Refusing to be Invisible

My Truth in Progress colleague, Marilyn Bennett has called my attention to an excellent piece in The Daily Beast, titled "Anderson Cooper, 'The Fact Is I'm Gay.'" The article published on July 2, 2012 by Andrew Sullivan, allows me to weave together what Marilyn and I have been doing in TIP; reflecting upon, discussing, writing, creating a documentary, about the intersections of heterosexism, racism and religion. Sullivan in his article shares the words of Anderson Cooper as he says to the reader, "I'm Gay." As I was reading the article, I immediately thought of Ralph Ellison's 1952 book, Invisible Man. A key sentence in the book is this, "I am invisible understand, simply because people refuse to see me."

Anderson Cooper has known for some time that he is gay. Thus, he was not engaged in any act of self-deception, nor was he attempting to "pass" as heterosexual as some of my relatives have "passed" as white, because their physical appearances allowed them to do so. Rather Anderson Cooper was and is so comfortable "living in his own skin" that until now, he found no need to go public with his sexual orientation. But, even with all of the movement toward inclusion that is taking place regarding gay persons, there are denominations like my United Methodist Church and some 30 some states that through ballot initiatives have said no to marriage equality for same sex couples. Thus, Anderson Cooper's sharing his sexual orientation via Andrew Sullivan contributes to the curing of the "blindness" that keeps still too many persons in church and society from "seeing" with their hearts, minds and convictions, their sisters and brothers who are gay.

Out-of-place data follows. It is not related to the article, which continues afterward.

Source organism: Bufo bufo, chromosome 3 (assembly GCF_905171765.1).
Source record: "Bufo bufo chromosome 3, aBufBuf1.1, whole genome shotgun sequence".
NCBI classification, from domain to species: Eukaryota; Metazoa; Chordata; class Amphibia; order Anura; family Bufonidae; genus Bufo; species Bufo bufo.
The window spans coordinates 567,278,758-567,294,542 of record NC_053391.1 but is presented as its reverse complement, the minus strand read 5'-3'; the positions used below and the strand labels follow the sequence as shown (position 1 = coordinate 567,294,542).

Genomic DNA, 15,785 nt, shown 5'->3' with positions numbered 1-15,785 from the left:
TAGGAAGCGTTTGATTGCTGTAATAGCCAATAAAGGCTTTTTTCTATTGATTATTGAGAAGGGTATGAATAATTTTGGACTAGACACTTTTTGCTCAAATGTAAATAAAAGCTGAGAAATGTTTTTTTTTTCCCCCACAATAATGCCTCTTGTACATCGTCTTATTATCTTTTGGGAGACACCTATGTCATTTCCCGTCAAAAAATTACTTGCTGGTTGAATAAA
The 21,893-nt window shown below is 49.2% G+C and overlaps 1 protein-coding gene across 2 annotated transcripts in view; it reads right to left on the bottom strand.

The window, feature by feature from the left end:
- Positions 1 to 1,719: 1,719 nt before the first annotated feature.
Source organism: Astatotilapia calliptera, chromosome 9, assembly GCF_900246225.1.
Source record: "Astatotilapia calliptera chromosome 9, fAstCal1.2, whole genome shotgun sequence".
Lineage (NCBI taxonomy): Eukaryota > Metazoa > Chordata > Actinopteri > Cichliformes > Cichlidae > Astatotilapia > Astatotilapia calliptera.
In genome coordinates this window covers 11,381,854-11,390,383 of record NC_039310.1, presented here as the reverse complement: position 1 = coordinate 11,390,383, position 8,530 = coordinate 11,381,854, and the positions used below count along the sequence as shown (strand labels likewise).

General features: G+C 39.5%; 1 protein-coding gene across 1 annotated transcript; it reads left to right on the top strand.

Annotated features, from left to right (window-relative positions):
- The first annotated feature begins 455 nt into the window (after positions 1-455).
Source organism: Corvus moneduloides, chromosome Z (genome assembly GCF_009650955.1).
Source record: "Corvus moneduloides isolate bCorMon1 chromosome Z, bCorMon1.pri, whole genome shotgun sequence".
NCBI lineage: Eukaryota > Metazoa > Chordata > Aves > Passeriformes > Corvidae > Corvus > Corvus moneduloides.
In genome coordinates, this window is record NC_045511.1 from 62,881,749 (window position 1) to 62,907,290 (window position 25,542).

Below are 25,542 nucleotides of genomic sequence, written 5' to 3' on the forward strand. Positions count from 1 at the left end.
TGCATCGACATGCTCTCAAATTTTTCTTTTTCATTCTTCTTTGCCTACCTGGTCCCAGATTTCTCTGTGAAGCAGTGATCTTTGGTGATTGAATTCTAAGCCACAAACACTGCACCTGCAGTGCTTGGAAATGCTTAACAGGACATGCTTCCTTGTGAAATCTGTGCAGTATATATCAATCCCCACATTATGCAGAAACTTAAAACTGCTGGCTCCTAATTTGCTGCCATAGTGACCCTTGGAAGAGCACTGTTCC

Anderson Cooper through the writing of Andrew Sullivan has given all of us a 4th of July present. Despite our celebrations that will take place on July 4th acknowledging our national independence, our independence is compromised as long as our nation, culturally and legislatively declares that some persons are more equal than other persons because of their heterosexual sexual orientation. Anderson Cooper has been free and independent since that time he acknowledged and accepted the totality of himself, sexual orientation and otherwise. It is the USA that is not free as long as in subtle and not-so-subtle ways in religion and society, we do not fully accept, or expect self-declared "invisibility" of those who are gay.

Marilyn and I share with Anderson Cooper, Andrew Sullivan, our supporters and the nation, these words from Ralph Ellison. No one of us, on this July 4th, for any reason should be expected to make themselves invisible as a response to the bias, bigotry and prejudice of others. These words of the gifted African American novelist are our July 4th gift to all of you.

"I am an invisible man. No, I am not a spook like those who haunted Edgar Allan Poe, nor am I one of your Hollywood movie ectoplasms. I am a man of substance, of flesh and bone, fiber and liquids - and I might even be said to possess a mind. I am invisible, understand, simply because people refuse to see me." (From Invisible Man).

Anderson Cooper, because you have dared to share for all to see that you are a "Gay Man," you have encouraged and empowered others, some who are gay, some who are not, to "come out" from the shadows of invisibility that too many of us for all kinds of reasons have allowed others to wrap us in.